Ashcroft passes out devotional books to the three to 30 people whoattend the sessions in his personal office or a conference room, TheWashington Post reported. They're known as RAMP meetings with afour-point focus--Read, Argue, Memorize, and Pray.
"The purpose of the Department of Justice is to do the business ofthe government, not to establish a religion," said a Justice attorney,one of several critics who refused to be identified by name. "It strikesme and a lot of others as offensive, disrespectful and unconstitutional.... It at least blurs the line, and it probably crosses it."
Ashcroft, who declined to comment on the matter, said in a recentspeech: "It is against my religion to impose my religion on people."
Top staffers say his practice is not any different from numerousprayer sessions held in congressional offices.
"He has never in any way insinuated that I should be going to thesemeetings, and I never felt I've been hindered by not attending," saidDavid Israelite, deputy chief of staff to Ashcroft.
A career lawyer in the department criticized the daily meetings as"totally outrageous" and a threat to career advancement and anotherlawyer called it "alienating."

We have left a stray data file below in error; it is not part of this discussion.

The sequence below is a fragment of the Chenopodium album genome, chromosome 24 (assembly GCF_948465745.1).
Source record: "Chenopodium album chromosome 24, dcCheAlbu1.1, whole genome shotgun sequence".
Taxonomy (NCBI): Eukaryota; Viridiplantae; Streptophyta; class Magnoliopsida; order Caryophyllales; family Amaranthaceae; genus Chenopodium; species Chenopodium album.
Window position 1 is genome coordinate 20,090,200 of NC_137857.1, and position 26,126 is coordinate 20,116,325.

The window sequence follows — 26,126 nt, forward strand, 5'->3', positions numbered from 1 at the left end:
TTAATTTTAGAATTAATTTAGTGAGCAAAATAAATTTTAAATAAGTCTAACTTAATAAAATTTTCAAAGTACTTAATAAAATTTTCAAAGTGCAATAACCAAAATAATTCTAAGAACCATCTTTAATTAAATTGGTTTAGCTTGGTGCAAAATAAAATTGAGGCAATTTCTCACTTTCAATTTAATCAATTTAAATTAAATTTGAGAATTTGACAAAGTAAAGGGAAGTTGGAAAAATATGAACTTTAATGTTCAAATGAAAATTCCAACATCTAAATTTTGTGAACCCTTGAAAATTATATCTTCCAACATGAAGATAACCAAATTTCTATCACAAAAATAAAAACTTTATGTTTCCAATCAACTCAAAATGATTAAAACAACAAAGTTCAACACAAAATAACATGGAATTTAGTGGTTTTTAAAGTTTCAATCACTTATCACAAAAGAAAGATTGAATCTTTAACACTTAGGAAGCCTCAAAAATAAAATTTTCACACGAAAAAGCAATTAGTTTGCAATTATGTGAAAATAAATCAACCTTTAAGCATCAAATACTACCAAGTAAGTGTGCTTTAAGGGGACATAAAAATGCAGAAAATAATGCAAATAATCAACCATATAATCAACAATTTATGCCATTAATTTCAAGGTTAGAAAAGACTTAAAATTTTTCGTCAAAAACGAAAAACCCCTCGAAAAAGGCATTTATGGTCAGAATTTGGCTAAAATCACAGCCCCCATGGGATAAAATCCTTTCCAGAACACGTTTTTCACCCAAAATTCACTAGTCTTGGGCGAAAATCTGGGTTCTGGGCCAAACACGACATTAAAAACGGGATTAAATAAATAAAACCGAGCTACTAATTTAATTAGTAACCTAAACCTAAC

But Shimon Stein, a department analyst and Orthodox Jew, said hefinds the meetings beneficial.
"Growing up in the circle I did, I didn't have a chance to studyother religions, so it's very educational for me," said Stein, the onlynon-Christian who regularly participates.
The newspaper pointed out other signs of Ashcroft's approach to thedepartment. New style guidelines have been issued for correspondencewith his signature. Now forbidden are references to "pride," consideredevil in the Bible, and the phrase "no higher calling than publicservice."
Abraham Foxman, chief of the Anti-Defamation League, said that whilesome may feel uncomfortable with Ashcroft's practices, they do notappear to be coercive. "As long as there are no memos going out or nomandate, it's probably fine," Foxman said. "But there is a thin line."